Because the Sovereign LORD helps me, I will not be disgraced. Therefore have I set my face like flint, and I know I will not be put to shame. Isaiah 50:7
This has been a good weekend for reflection and God easing my heart over the load I’m carrying. Whenever I’m stressed out beyond my limits I soon realize that I’ve drifted from the Father. So today I visited this post from 2009 and would like to share with you all again. I pray that it speaks to you and helps you where you may be on your journey with Him. Blessings, Jay
In an episode of Star Trek, The Next Generation, two of my favorite characters had a great conservation about fathers. Data (the android) and Worf (the Klingon, a great candidate for a church elder I think) were discussing a “dream” Data had about his creator. Since this was a first (a dream; that is) for Data and for androids in general he sought out Worf. Dreams and visions are big in Klingon culture, as their relationships with their fathers are. Here’s the conversation starting after Data asking Worf what he should do about the dream concerning his father (creator).
WORF: If it has anything to do with your father, you must learn all you can about it. In the Klingon MajQa ritual, there is nothing more important than receiving a revelation about your father.
As Worf gives advice to Data, he suddenly realizes he's talking to himself as well...
WORF (continuing): Your father is part of you...always. Learning about him tells you about yourself...That is why, no matter where he is... or what he's done... you must find him.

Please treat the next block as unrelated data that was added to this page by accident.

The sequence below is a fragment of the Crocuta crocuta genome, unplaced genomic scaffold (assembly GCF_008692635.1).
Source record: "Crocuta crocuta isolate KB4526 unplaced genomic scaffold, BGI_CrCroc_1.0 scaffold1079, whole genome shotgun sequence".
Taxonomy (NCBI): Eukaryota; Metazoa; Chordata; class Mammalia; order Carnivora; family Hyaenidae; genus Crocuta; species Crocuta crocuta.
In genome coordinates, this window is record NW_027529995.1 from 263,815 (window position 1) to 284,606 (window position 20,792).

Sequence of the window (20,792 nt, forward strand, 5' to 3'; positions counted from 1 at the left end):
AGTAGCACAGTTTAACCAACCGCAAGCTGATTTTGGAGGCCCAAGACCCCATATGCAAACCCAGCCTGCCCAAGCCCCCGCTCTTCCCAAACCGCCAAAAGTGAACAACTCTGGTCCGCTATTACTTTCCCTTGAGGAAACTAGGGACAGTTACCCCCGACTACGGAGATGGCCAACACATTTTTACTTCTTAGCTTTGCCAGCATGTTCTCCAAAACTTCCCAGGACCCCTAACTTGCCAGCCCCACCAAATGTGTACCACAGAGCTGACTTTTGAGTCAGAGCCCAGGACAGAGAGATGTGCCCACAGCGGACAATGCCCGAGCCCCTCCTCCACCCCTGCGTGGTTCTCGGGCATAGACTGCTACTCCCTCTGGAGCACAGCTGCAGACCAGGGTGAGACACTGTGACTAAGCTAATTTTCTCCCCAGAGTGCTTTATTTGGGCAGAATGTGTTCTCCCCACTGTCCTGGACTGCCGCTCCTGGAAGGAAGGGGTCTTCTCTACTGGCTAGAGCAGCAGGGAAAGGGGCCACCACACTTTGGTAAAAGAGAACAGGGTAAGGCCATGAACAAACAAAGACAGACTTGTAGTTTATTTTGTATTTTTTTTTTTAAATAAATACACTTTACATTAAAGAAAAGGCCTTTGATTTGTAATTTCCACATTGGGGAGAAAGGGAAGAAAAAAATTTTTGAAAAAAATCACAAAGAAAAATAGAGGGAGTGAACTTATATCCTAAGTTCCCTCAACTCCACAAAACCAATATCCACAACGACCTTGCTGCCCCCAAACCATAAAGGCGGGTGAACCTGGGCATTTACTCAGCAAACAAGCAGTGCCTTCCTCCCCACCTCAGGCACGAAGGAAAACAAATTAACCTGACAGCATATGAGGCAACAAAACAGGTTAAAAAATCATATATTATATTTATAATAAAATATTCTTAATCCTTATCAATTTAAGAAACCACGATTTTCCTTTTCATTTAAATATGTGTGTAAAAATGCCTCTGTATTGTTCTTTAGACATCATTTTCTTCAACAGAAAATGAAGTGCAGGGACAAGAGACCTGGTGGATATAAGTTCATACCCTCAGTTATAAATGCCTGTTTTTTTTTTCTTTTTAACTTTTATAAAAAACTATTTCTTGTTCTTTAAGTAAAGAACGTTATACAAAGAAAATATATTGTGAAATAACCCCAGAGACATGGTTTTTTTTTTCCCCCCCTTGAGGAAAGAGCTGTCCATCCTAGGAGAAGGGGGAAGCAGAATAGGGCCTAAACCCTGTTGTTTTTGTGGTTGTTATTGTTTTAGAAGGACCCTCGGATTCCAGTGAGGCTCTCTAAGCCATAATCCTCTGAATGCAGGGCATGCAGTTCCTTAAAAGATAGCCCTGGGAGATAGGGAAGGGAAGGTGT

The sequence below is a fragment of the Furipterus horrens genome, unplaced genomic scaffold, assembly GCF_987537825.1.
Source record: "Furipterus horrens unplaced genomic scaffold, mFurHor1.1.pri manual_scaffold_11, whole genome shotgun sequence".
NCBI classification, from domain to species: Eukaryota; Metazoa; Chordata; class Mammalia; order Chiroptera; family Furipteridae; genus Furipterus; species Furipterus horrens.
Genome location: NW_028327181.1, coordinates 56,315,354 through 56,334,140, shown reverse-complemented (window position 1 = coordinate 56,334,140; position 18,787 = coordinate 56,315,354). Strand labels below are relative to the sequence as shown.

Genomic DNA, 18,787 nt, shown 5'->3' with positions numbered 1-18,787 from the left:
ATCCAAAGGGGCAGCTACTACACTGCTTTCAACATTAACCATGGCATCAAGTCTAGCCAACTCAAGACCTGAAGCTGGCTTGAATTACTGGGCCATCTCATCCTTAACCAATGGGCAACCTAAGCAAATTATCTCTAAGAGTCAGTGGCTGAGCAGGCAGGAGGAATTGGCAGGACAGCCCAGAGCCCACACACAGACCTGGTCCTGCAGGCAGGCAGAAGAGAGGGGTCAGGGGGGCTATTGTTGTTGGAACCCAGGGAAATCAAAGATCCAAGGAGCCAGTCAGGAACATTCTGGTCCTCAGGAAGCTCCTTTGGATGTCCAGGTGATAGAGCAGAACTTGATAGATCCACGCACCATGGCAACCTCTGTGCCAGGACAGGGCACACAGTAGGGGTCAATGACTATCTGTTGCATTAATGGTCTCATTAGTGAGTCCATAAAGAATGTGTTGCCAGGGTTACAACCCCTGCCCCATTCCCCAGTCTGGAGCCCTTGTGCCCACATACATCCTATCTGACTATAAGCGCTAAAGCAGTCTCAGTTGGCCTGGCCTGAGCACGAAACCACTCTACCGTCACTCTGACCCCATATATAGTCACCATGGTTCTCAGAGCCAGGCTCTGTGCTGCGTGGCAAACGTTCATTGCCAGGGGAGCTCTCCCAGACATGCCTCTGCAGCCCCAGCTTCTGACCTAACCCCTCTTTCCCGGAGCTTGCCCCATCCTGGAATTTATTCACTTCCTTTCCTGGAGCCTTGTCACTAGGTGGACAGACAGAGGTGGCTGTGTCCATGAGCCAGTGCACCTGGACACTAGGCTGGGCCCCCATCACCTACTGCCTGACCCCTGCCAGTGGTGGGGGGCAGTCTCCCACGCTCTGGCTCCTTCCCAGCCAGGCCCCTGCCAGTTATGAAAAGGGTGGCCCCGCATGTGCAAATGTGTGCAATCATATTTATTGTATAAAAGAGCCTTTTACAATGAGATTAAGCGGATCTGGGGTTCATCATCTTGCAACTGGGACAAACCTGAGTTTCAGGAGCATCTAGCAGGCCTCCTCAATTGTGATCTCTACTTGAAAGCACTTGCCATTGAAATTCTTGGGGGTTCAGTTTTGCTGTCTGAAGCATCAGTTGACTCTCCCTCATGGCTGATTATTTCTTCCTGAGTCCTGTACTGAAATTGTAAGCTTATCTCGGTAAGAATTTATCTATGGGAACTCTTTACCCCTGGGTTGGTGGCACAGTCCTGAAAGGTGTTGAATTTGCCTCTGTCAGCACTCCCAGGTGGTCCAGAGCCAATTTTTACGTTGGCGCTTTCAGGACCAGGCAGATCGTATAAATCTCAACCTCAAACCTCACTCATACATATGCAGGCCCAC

Data looks puzzled.
DATA: But I am not looking for my father.
Worf looks at him.
WORF: Yes, of course...
Worf's next words are meant just as much for him, as they are for Data.
WORF (continuing): Do not stop until you have the answer.
At the risk of boring you with my passion of Star Trek adventures, I wanted to share with you this episode (called Birthright). I think Worf has hit on something—the need to receive a revelation of our Father—to know ABBA in a deeper way. The MajQa ritual Worf speaks of involves prayers, solitude and fasting and the intent is to understand one’s place and purpose.
We need those moments of reflection, for knowing the Father changes everything. I mean, “knowing” the Father, the way He thinks, moves, and feels. Knowing more about God changes the data we have collected on Him but revelation of whom He is impacts us far greater. Knowing Him is a lifelong pursuit, a journey of relational exploration.
This journey challenges us as providers, in the way we lead, and the manner in which we care for those in our lives. It probes and tests us daily as men of action and as men of faith. There is great need to believe more fervently in what the Father says and obey Him with the tenacity of devoted sons. As Worf said…do not stop until you have the answer. The passion of pursuing a deeper relationship with the Father is in us all. We can try to push it aside or ignore it but the longing to know and be known will never be silent in our souls.
As a father I want to love my children as they need to be loved, just like the Father loves me. I desire to be like Him, drawing my own children to me and allowing them to “know” me. This passion must overwhelm me; I must find Him daily, and in this position—one of total sold-out commitment—that we find our fathering stronger than ever before.
Setting my face like flint…towards the Father!